Top 500 Highlights Supercomputing Trends

What the new Top 500 tells us about trends in supercomputing: Growing adoption of Infiniband, ubiquity for quad-core processor systems, continued dominance by the U.S. but serious gains by China.

John Rath

June 2, 2010

3 Min Read
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The 25th annual International Supercomputing Conference opened Monday with a record 1,797 attendees.  Held in Hamburg Germany the conference for high performance computing systems was represented by 50 countries and 151 exhibitors this year.

China's Nebulae
The Top 500 list was released Monday morning and the top ten had some changes.  Most notable was China's move to number two on the list with the Nebulae supercomputer, with a sustained computing speed of 1.271 Peta FLOPS (1 PetaFLOP is 1015 Floating point Operations Per Second). This is the first time Nebulae has been listed on the Top500.  Housed in the National Supercomputing Centre in Shenzhen (NSCS) the Nebulae is a Dawning TC3600 blade system with Intel X5650 processors and a Nvida Tesla C2050 GPU. With120,640 cores the supercomputer tops #1 Jaguar with a theoretical performance of 2.98 petaFLOPS.

According to a Top500 sub-list for June 2010 there are 207 supercomputers utilizing Infiband. Data center connectivity solution provider Mellanox (MLNX) claimed Tuesday that adoption of its InfiniBand-connected CPU cores has grown 73 percent, representing more than 41 percent of the TOP500 list. “Advancements in multicore CPU architectures and the rise in GPU computing are placing greater demands on server and storage interconnects for higher bandwidth and lower application latencies,” said Jie Wu, Research Director, Technical Computing at IDC.  Mellanox 40Gb/s InfiniBand connectivity products, including ConnectX-2 adapters and IS5600 switches with FabricIT fabric management software, provided the high-performance server and storage networking for the #2 Nebulae supercomputer.

On Tuesday Voltaire (VOLT) and Platform Computing announced a partnership to deliver optimized and automated management of data center resources, in virtualized and cloud computing environments. "Combining the intelligence of Voltaire's UFM software with the dynamic provisioning capabilities of Platform LSF, enables customers to fully automate network configuration management and optimize the network. This meets the heavy needs of HPC data centers and cloud computing environments that may be running tens to hundreds of applications," said Asaf Somekh, vice president of marketing at Voltaire.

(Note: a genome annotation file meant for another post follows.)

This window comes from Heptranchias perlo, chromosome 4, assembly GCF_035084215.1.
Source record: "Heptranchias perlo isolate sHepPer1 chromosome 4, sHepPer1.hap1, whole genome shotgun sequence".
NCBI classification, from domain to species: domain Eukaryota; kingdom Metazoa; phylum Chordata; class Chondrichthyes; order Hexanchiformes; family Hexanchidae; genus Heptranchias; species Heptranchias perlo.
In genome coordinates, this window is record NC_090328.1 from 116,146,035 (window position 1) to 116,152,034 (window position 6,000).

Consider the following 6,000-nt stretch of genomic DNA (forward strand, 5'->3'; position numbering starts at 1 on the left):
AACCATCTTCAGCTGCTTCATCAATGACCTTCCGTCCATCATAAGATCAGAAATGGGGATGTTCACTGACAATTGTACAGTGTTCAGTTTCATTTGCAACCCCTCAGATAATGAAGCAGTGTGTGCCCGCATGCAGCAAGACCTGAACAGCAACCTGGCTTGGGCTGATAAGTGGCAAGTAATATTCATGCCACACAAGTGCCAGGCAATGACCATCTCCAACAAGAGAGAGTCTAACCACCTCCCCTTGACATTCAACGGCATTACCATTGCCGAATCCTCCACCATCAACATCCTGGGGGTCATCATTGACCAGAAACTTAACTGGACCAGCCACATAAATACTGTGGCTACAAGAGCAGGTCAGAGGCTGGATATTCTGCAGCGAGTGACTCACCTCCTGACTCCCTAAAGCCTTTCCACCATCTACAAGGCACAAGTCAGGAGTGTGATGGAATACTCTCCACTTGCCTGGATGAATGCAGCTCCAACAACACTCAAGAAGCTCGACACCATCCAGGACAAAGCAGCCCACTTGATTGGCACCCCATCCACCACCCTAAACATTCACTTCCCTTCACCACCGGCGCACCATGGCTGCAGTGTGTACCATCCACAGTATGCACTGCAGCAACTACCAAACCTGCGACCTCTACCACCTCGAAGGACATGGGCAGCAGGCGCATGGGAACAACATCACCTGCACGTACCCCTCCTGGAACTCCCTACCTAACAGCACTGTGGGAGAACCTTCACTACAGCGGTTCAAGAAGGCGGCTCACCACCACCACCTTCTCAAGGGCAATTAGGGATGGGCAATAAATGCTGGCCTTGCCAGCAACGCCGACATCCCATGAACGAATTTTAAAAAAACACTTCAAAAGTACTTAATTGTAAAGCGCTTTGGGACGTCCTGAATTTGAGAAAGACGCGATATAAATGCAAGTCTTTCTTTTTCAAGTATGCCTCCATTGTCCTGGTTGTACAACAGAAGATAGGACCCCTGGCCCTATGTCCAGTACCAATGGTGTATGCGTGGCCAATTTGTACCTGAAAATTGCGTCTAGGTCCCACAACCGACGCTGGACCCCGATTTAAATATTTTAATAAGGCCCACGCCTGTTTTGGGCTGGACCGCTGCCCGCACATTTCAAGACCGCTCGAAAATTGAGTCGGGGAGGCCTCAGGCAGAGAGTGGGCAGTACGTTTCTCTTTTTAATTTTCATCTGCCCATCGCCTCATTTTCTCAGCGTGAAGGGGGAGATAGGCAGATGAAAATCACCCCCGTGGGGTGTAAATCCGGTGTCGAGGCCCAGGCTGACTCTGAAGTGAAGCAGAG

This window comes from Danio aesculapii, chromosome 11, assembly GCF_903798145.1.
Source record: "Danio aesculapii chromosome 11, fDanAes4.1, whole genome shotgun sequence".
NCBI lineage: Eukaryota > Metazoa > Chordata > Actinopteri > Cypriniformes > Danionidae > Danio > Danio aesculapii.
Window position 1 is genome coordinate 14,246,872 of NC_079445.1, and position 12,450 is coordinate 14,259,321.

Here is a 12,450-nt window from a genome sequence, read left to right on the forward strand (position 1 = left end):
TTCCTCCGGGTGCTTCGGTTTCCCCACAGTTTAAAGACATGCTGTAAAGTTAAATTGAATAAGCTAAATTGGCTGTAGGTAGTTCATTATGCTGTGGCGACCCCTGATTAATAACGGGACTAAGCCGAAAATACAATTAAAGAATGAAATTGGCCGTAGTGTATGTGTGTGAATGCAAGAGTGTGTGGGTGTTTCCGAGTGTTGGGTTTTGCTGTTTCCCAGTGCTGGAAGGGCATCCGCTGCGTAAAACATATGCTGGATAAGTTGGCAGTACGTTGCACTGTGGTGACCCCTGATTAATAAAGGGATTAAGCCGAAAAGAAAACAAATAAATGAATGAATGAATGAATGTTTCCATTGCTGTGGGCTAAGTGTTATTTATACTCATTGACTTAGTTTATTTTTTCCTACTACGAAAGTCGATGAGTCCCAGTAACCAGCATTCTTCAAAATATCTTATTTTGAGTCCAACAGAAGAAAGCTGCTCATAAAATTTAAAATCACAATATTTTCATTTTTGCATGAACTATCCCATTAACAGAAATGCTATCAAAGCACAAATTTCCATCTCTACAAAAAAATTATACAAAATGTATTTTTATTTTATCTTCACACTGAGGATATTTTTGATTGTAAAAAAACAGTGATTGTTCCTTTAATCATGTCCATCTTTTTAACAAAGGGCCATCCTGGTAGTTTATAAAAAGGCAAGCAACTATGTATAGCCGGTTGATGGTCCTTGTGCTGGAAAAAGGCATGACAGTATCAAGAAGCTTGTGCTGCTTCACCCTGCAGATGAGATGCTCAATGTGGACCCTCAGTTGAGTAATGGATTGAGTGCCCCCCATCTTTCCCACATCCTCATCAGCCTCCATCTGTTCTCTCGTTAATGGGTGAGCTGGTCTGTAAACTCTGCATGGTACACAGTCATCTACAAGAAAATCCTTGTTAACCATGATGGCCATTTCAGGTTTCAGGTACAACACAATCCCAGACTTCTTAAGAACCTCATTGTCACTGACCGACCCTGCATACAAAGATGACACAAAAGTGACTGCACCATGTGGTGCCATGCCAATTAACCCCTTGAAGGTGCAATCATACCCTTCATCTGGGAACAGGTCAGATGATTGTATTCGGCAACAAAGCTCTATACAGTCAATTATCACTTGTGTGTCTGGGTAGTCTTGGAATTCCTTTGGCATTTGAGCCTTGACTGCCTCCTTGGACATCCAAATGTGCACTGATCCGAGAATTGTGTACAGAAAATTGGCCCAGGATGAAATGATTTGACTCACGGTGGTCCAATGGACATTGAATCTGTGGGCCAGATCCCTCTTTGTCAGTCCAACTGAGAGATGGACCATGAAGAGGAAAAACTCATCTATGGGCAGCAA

Some other interesting highlights of the June 2010 Top500 list include:

  • The entry level to the list moved up to the 24.7 teraFLOPS mark.

  • Quad-core processor systems have saturated the list with 425 systems using them.

  • The U.S. is the leading consumer of high performance computing systems with 282 of the 500, with Europe having 144 systems.

The Cray Jaguar supercomputer, owned by the Oak Ridge National Laboratory in Tennessee held on to the number one position with 1.75 petaFLOPS. Jaguar is a Cray XT5-HE with AMD Opteron six core 2.6 GHz processors. Those 224,162 cores reached a theoretical peak of 2.3 petaFLOPS. The Register has some additional information about the number one and two spots:

" Jaguar takes just under 4 watts to deliver a megaflops at a cost of $114 per megaflops for the iron, while Nebulae consumes 2 watts per megaflops at a cost of $39 per megaflops for the system."

The BBC also reports on the supercomputers and shows how long it takes the average PC to match the performance of 1,750 trillion calculations per second.

The 500 fastest supercomputers listed on the June 2010 list combined are 32.4 petaFLOPS of computing power. The International Supercomputing Conference will run through June 3. InsideHPC has extensive coverage of the conference and has been reporting on a number of items coming from it. The conference web site also has video blogs and some live streaming.

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